Politics & Policy

The Corner

Planned Parenthood’s Spending Falls Short in Georgia’s Sixth

It’s difficult to determine who ended up as the biggest loser in yesterday’s special election in Georgia’s sixth district. The most obvious choice is Democratic candidate Jon Ossoff, who, despite raising an historic $23 million in campaign funding, could not bring home the victory for his party last night.

The Democratic party itself was another dud in Georgia’s sixth. After months of spinning this race as an entirely winnable one — and a referendum on the early days of Donald Trump’s presidency — the party and its advocates are once again being forced to reexamine their strategies and their appeal to American voters.

But one outside group was dealt a particularly heavy blow in Ossoff’s stunning defeat last night: Planned Parenthood. The group’s political-activism arm poured nearly $735,000 into the Democrat’s campaign, a contribution that was topped only by the Democratic Congressional Campaign Committee.

After the results came in last night, Planned Parenthood immediately shifted the narrative, attempting to justify its obscene spending levels by portraying the race as some of kind of moral victory. This claim is an exercise in blatant goalpost-moving. Progressives, Planned Parenthood included, insisted throughout that Ossoff had the potential to turn Georgia blue. A loss does no such thing.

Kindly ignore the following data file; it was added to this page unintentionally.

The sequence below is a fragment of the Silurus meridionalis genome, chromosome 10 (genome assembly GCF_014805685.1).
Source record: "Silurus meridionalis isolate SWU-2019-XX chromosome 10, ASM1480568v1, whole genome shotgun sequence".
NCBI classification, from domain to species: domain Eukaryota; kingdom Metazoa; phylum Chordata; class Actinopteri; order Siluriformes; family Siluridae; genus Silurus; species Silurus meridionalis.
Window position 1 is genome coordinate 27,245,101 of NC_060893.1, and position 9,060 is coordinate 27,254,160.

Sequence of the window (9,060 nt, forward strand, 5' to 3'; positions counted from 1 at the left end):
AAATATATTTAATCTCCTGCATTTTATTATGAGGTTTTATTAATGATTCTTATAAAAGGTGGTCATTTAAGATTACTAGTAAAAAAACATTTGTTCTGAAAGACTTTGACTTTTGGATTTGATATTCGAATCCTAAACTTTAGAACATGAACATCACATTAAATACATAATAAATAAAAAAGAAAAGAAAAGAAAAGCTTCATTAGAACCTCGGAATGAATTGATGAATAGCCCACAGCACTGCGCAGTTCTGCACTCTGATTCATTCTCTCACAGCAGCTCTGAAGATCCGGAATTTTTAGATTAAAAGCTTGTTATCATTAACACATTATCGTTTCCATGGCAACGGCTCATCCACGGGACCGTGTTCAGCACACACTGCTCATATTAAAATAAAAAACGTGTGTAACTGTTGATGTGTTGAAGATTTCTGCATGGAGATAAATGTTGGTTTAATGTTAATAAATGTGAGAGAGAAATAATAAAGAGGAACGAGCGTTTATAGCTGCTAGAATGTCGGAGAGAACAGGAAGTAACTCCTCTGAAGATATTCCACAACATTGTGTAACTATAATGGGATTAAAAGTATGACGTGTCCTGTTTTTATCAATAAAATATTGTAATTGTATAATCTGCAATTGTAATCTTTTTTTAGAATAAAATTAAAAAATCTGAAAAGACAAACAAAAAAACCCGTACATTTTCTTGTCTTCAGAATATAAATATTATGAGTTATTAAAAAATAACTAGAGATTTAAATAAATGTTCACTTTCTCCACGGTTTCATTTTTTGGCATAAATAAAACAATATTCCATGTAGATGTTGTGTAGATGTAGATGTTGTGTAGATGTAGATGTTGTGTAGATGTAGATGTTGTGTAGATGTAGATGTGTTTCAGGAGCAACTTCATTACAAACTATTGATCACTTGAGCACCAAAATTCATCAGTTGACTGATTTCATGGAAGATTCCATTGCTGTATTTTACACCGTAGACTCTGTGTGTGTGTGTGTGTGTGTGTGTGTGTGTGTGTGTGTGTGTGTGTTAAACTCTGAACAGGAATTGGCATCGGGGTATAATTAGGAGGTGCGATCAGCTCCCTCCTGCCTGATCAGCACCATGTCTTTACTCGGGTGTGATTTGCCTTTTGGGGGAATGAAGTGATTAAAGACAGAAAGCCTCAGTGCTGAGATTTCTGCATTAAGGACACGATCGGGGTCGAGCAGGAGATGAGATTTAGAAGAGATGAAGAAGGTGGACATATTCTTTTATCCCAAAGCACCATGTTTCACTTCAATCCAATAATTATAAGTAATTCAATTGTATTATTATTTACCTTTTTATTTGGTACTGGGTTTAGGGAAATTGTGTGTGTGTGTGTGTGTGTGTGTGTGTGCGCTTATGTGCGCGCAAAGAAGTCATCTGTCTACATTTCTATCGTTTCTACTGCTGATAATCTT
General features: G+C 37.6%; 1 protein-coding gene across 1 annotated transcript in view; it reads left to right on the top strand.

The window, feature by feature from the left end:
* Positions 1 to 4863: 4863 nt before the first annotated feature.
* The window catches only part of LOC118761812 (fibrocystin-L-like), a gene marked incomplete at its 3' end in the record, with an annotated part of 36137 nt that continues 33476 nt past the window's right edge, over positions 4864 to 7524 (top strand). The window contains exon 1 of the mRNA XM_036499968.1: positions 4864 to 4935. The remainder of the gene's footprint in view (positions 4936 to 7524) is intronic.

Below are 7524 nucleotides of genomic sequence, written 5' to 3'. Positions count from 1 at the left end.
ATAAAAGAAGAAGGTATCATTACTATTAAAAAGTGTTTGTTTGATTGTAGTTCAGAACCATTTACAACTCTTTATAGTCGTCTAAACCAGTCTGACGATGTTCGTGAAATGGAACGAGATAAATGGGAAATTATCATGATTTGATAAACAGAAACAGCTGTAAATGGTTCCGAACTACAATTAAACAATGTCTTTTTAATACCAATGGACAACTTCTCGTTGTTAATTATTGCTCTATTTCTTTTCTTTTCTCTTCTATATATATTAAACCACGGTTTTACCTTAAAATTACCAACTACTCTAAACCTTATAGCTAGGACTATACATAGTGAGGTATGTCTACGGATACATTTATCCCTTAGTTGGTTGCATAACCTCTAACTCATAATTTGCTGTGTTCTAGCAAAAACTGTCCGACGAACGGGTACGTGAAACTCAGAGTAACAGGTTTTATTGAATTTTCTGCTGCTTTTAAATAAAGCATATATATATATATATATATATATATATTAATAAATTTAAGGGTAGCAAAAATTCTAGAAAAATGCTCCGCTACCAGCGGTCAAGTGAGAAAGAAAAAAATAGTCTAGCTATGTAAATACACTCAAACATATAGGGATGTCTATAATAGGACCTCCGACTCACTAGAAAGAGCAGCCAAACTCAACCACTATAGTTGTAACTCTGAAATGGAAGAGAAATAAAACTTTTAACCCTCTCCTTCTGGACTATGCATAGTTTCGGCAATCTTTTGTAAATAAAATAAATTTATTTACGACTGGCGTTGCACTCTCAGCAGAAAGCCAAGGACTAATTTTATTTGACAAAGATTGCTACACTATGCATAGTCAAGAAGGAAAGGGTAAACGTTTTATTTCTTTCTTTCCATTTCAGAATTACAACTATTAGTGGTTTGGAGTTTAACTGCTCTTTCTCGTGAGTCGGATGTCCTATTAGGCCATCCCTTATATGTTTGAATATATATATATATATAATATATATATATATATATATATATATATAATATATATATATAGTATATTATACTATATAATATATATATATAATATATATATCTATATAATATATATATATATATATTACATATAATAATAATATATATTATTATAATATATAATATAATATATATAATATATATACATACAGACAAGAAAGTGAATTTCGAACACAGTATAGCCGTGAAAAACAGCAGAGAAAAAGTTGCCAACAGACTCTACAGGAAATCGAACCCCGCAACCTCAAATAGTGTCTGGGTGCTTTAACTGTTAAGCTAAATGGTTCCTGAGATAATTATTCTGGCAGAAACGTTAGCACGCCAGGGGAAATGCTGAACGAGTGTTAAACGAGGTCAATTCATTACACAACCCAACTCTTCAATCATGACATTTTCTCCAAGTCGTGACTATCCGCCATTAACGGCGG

Planned Parenthood’s activist rhetoric was clearly lacking as well. The abortion group was the campaign’s biggest purveyor of the fiction that Ossoff’s opponent, Republican Karen Handel, had intentionally deprived women of essential health care by severing ties with Planned Parenthood when she served as a vice president for the Susan G. Komen Foundation. But Handel wasn’t the instigator of that policy change; the foundation had considered it for over a decade, largely due to Komen donors’ concerns that their gifts might indirectly fund abortion.

By tacking a $735,000 price tag onto Ossoff’s failed effort, Planned Parenthood has revealed its own futility at influencing elections. That failure underscores another important point. Planned Parenthood consistently argues that, if it were to be stripped of its federal funding, millions of women would lose “vital health care.”

If money is really so tight over at Planned Parenthood — and if American women are truly in desperate need of life-saving care that they can’t get anywhere else — perhaps the abortion-rights group should think twice before dropping hundreds of thousands on insignificant political races, whether or not those races end in bitter defeat.

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